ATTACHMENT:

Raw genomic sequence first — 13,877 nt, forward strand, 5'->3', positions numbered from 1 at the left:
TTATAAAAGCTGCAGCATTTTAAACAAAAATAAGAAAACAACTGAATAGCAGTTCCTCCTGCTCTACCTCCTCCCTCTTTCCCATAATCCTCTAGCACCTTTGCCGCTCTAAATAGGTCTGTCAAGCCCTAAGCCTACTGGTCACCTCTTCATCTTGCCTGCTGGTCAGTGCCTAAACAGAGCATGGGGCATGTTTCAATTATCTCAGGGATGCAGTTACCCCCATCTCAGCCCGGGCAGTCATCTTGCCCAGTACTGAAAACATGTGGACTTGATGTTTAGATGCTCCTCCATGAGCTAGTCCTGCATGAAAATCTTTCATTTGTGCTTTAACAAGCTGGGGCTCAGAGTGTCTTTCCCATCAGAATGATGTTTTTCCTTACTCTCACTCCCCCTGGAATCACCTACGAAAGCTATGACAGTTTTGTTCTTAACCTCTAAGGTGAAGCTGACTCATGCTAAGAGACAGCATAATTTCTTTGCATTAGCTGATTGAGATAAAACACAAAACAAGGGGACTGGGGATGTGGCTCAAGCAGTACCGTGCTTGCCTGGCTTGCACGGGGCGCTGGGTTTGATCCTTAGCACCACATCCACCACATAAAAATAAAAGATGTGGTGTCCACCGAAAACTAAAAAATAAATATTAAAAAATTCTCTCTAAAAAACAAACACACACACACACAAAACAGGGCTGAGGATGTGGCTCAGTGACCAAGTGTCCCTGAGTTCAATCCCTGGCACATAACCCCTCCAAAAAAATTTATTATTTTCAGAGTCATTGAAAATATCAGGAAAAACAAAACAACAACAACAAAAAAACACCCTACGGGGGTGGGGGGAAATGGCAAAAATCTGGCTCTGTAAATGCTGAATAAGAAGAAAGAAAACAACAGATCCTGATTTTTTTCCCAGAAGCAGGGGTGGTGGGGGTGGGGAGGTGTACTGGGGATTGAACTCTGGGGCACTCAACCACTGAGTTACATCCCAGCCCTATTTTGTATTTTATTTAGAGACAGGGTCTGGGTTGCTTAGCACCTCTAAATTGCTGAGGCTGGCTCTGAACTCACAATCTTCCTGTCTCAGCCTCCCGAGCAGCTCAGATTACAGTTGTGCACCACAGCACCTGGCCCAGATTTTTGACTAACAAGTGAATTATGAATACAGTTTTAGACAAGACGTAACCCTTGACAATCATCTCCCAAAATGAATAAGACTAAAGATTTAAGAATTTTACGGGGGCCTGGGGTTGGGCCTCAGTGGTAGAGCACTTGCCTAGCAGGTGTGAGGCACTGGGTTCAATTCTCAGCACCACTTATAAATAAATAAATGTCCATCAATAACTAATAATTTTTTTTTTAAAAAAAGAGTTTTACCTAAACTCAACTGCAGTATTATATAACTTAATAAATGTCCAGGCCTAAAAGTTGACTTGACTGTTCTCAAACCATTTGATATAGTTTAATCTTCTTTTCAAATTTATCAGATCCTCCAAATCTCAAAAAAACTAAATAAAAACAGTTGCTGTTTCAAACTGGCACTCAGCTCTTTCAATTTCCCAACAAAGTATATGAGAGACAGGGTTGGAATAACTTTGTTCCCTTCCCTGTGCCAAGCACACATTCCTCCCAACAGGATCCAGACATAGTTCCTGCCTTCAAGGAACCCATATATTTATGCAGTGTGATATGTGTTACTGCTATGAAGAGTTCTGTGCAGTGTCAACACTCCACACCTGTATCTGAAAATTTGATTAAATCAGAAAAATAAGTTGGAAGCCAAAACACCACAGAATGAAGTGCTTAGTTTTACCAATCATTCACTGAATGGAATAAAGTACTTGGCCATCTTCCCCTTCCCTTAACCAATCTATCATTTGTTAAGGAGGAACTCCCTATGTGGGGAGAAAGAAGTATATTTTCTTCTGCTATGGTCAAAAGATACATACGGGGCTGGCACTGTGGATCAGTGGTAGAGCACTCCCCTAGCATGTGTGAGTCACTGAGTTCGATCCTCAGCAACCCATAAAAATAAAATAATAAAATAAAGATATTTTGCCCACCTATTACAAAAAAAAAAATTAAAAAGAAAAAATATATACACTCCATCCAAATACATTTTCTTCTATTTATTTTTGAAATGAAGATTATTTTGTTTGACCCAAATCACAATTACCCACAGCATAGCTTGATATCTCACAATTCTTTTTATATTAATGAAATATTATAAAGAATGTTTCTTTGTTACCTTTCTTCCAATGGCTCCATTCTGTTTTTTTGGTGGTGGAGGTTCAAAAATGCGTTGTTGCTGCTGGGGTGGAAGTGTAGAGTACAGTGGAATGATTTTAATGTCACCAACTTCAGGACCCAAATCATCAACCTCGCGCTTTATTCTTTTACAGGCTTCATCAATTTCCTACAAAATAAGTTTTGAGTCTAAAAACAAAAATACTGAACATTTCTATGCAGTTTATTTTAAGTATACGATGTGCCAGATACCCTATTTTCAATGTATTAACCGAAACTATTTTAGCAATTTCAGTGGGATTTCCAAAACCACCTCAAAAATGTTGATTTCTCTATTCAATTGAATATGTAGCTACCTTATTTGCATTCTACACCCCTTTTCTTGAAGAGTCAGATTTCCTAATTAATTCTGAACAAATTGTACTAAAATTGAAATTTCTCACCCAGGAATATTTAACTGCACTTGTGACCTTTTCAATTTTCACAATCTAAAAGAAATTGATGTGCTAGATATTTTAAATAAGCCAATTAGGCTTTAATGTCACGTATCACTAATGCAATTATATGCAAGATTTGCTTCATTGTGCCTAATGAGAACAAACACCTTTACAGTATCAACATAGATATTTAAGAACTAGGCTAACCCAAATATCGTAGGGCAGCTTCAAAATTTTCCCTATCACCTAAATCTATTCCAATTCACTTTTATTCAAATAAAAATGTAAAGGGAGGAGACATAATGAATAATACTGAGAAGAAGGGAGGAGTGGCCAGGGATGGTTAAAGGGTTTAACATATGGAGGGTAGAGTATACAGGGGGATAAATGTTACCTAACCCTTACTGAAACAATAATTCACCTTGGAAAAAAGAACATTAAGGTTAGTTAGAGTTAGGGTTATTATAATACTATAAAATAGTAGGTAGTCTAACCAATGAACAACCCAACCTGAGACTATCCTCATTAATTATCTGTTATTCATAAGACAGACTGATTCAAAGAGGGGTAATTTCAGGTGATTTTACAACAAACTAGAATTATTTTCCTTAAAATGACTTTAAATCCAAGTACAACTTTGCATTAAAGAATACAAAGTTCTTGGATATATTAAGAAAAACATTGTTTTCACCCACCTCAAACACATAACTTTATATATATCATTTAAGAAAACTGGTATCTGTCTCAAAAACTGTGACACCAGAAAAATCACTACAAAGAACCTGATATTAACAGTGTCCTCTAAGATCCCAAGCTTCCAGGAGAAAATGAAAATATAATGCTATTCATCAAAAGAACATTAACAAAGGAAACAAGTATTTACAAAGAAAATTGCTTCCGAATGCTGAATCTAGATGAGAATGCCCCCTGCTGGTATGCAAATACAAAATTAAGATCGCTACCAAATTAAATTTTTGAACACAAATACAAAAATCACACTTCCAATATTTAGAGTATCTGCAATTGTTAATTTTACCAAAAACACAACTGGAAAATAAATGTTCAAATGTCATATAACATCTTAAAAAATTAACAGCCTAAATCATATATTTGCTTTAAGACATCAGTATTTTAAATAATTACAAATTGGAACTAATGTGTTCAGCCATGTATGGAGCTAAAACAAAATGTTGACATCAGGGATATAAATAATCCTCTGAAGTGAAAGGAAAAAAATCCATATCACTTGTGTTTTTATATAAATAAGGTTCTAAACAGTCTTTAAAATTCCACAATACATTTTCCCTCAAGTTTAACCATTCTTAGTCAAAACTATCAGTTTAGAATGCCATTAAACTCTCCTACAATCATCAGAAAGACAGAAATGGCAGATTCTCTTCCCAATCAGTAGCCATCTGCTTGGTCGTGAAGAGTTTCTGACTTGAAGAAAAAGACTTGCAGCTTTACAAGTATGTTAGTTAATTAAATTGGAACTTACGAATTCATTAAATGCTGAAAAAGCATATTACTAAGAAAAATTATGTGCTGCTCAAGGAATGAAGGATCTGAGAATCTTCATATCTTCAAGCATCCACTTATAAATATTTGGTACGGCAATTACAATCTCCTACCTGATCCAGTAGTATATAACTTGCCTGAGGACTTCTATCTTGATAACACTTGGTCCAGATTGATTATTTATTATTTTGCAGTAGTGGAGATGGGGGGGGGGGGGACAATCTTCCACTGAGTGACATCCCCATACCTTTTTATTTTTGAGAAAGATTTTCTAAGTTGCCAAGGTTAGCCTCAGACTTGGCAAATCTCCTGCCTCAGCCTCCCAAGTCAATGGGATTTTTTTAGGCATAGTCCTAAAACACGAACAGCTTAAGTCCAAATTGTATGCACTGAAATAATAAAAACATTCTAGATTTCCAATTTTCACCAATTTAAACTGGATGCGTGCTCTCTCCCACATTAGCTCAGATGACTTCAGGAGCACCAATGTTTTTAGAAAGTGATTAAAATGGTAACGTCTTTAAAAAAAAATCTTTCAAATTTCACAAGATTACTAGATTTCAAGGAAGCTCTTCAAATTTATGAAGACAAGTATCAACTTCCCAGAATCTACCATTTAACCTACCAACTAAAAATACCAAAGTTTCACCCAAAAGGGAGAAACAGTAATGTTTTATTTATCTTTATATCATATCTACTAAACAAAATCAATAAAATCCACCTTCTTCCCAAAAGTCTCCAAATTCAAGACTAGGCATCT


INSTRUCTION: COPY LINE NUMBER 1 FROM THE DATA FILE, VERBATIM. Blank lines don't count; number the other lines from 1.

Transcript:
Raw genomic sequence first — 13,877 nt, forward strand, 5'->3', positions numbered from 1 at the left: